Be entertained by taking in a show at the Royal Spa Centre; whether comedy, drama, music or films.
Purchase the 50p guide 'A Walk Around Royal Leamington Spa' by The Leamington Society, and head off for an afternoon's stroll filled with interesting facts about the town's heritage. The guide is available from the Visitor Information Centre.
Budding musicians can join in at the Clarendon's Thursday night Jam Sessions, with local funk and soul group Noke.
Potter in to Potter In and make a plate or mosaic. Great for entertaining those youngsters at half-term!
Join a Craft Studio class or workshop at the Royal Pump Rooms Art Gallery. and test your life drawing skills. They run regular sessions and clubs for adults and children.
Take in a production at one of the UK's leading independent community theatres, Loft Theatre Company.
Step back in time and bop away to the sounds of the 60s, 70s and 80s at The Assembly's Cortina Nights.
Polish up those food skills by booking onto a butchery class at Aubrey Allen, butchers to the Royal household.
Follow the Elephant Trail to see the sights of Sam Lockhart, world famous elephant trainer. The book 'Elephants in Royal Leamington Spa' by Janet Storrie can be purchased at the Visitor Information Centre, and contains a map showing where Sam and his elephants lived and performed.
Take a Masterclass at Restaurant 23 to find out the secrets of making perfect pasta.
Pick up a leaflet from the Visitor Information Centre to follow a geological walk. The trail will take you around Leamington town centre to see the fascinating array of stones that have been used in historic and modern buildings.
Choose one (or many) of the 60 pubs restaurants and bars in the town centre, listed in the Eating and Drinking section, and indulge in a day of gastronomy.
Grab some popcorn and view the latest blockbuster at Vue Cinema.
Appreciate Leamington from the water by hiring a rowing boat on the River Leam at Leam Boat Centre. Or if you're feeling really adventurous, try a canoe course.
Try your hand at bowling at Victoria Park Bowling Complex - the official home of Women's Bowls in England. Generally open from late April to September, the venue has also hosted many international test matches for Senior and Junior Men and Women's teams. Casual players are welcome on non-match days.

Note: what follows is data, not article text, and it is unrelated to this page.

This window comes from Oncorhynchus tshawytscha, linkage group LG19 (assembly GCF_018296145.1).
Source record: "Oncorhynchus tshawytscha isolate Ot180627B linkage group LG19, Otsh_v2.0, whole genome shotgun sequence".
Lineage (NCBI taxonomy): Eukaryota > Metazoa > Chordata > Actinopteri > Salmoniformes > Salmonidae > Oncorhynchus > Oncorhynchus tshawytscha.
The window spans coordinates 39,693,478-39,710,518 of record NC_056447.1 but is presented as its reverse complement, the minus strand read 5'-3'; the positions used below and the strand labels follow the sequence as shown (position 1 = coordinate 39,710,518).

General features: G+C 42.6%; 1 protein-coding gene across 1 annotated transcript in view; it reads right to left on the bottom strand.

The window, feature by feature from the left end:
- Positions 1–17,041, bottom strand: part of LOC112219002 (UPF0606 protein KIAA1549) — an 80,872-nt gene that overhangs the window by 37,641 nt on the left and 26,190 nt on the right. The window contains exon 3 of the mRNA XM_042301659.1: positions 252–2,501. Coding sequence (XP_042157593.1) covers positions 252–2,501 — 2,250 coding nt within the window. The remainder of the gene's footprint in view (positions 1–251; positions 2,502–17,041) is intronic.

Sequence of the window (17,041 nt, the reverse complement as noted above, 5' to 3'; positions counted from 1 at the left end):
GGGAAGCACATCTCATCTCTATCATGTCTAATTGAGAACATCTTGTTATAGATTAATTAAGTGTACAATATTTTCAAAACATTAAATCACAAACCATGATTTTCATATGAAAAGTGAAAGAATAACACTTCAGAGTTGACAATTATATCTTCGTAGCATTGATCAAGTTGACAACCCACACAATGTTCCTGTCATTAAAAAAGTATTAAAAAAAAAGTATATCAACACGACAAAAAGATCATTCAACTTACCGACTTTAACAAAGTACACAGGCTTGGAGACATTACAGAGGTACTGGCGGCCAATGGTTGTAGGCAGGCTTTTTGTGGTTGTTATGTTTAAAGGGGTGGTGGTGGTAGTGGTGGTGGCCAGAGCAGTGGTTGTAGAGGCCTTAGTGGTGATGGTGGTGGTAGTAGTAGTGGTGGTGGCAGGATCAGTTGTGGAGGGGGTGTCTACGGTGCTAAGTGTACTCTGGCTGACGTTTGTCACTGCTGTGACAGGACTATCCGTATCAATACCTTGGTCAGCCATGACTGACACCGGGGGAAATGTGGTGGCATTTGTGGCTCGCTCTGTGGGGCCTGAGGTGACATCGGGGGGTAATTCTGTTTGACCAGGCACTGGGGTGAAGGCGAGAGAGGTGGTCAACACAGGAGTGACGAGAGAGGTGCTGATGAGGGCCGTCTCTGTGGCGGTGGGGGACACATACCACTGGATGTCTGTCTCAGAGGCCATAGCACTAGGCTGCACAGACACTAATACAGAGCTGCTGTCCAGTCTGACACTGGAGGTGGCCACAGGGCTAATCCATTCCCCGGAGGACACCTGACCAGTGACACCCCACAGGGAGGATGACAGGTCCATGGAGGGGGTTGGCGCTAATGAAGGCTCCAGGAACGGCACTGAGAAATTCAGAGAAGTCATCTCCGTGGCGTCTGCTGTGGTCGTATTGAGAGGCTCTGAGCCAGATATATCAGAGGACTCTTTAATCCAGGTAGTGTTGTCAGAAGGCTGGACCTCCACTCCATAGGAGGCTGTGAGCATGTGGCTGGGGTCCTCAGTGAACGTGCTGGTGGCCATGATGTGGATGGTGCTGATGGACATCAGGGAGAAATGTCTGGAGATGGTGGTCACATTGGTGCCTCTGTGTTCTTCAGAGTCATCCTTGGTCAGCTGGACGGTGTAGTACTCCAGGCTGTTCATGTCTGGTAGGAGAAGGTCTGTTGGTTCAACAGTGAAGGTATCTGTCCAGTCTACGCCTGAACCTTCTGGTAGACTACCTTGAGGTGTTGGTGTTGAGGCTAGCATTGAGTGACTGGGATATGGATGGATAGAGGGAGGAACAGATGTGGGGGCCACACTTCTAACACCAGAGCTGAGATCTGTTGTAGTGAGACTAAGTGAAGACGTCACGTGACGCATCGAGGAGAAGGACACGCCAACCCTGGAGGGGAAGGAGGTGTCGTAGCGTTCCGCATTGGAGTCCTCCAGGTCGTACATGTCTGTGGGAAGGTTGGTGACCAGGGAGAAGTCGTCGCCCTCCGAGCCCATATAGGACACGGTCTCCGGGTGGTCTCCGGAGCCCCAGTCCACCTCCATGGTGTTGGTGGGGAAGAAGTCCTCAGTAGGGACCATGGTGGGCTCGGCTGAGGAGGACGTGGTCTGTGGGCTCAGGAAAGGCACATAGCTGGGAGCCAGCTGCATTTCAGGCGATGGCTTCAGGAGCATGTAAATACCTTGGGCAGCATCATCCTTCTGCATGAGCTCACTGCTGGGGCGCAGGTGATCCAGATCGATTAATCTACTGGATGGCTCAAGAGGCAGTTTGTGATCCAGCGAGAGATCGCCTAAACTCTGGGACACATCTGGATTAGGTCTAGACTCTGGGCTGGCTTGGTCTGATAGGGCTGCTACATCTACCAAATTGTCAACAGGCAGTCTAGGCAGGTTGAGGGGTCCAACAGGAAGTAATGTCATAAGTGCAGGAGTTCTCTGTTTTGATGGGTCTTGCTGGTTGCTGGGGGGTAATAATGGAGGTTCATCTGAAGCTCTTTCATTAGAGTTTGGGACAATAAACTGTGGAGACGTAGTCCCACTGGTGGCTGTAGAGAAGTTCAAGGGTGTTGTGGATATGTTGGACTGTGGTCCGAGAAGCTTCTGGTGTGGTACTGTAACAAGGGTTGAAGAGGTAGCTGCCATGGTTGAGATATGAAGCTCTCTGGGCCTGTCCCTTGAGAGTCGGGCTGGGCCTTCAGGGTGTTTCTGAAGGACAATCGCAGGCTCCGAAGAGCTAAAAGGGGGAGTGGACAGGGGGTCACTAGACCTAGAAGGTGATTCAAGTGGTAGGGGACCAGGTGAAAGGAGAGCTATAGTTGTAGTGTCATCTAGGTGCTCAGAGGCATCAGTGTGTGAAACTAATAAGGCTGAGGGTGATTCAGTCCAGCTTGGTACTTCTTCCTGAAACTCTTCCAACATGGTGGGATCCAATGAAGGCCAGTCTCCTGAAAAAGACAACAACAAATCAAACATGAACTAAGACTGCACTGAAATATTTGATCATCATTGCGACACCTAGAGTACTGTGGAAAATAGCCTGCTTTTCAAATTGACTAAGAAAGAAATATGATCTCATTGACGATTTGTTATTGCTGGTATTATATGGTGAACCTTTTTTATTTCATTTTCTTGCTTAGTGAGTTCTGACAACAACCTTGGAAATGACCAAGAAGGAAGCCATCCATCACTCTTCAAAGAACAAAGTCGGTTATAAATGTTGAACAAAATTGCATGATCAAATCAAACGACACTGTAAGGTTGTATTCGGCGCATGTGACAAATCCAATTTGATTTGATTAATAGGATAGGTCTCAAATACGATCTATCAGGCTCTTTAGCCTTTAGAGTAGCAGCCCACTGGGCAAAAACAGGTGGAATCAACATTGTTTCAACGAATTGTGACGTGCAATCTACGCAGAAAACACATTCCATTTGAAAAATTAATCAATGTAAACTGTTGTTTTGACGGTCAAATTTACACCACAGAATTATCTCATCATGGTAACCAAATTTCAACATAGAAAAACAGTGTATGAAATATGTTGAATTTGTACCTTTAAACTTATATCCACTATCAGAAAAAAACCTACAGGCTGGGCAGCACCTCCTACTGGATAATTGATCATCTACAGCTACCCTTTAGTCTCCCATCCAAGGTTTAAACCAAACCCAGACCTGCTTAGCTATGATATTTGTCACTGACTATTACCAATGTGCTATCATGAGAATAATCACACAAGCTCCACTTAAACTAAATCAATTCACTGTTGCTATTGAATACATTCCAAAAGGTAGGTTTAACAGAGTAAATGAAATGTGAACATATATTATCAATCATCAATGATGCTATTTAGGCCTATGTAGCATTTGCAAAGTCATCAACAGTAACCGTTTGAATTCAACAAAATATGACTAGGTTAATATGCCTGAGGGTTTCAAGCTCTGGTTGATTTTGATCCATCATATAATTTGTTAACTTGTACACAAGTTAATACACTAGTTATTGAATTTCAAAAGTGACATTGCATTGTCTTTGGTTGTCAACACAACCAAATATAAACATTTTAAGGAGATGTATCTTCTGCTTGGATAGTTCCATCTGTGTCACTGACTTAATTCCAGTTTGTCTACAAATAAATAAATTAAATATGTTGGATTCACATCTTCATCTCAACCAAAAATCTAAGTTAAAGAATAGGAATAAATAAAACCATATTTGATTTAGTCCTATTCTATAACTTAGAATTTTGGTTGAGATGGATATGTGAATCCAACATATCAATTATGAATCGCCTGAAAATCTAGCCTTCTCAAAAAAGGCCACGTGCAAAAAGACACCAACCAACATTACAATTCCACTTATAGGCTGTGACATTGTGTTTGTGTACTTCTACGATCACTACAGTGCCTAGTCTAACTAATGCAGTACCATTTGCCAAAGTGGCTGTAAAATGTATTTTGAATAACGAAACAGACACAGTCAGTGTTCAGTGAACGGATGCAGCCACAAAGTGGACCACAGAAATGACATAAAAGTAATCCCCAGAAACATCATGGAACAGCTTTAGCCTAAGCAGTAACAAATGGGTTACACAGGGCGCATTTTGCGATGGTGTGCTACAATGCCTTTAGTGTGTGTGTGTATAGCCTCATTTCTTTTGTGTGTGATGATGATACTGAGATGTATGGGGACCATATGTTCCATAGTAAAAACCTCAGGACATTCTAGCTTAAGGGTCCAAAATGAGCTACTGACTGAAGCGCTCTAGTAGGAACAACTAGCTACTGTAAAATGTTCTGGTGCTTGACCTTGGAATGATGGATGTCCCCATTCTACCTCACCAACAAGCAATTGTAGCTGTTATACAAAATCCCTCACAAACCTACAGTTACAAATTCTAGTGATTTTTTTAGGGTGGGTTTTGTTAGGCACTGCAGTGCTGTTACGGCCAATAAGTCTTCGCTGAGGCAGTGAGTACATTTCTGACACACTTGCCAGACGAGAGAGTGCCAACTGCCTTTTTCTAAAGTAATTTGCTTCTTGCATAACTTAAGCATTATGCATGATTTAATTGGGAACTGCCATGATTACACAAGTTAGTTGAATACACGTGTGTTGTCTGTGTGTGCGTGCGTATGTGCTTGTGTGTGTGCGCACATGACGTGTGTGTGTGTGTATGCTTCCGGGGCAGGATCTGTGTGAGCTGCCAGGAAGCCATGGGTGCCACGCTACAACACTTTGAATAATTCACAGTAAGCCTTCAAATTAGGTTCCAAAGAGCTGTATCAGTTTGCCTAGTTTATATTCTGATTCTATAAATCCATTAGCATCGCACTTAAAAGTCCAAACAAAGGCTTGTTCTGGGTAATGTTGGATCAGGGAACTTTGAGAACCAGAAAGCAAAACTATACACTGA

Check out the live music scene and see a band. Find a venue or event in our Entertainment section.
Discover why Leamington truly is home of the spa and select a pamper package from one of the many salons in town.
Or just enjoy the myriad of interesting shops and boutiques in our beautiful Regency town!
Following the Festival of Britain in 1951 Leamington held festivals of illuminations and concerts in Jephson Gardens. However, after complaints of loud music and voices, they were stopped in 1961.
The very first lawn tennis club in England was formed in Leamington in 1872 at the Manor House Hotel.
At the corner of the main walk by the Jephson memorial is a fountain to commemorate the members of the Free Czech expedition who set out from Leamington in 1942 to execute the SS governor of Czechoslovakia.
A slipway to the River Leam was used by local circus people to wash their animals, including elephants! The Elephant Wash slipway is still there today.
An eleven year old Princess Victoria spent her first overnight stay in a public building in Leamington.
Number 6, Clarendon Square was once home to Prince Louis Napolean who became Napolean III.
Frank Whittle (inventor of the jet engine) learned most of his engineering at his father's workshop, the Leamington Valve and Piston-Ring Co, at Clinton Street in Leamington.
Leamington's spa waters were well known as being good for making bread and preserving meat but they were also believed to cure rabies!
John Betjeman once wrote a poem called 'Death in Leamington' which started with: "She died in the upstairs bedroom; By the light of the evening star; That shone through the plate glass window; From over Leamington Spa..."
Leamington was mentioned in the Domesday Book (1086) but remained a small agricultural village until its spa fame in the late eighteenth century.
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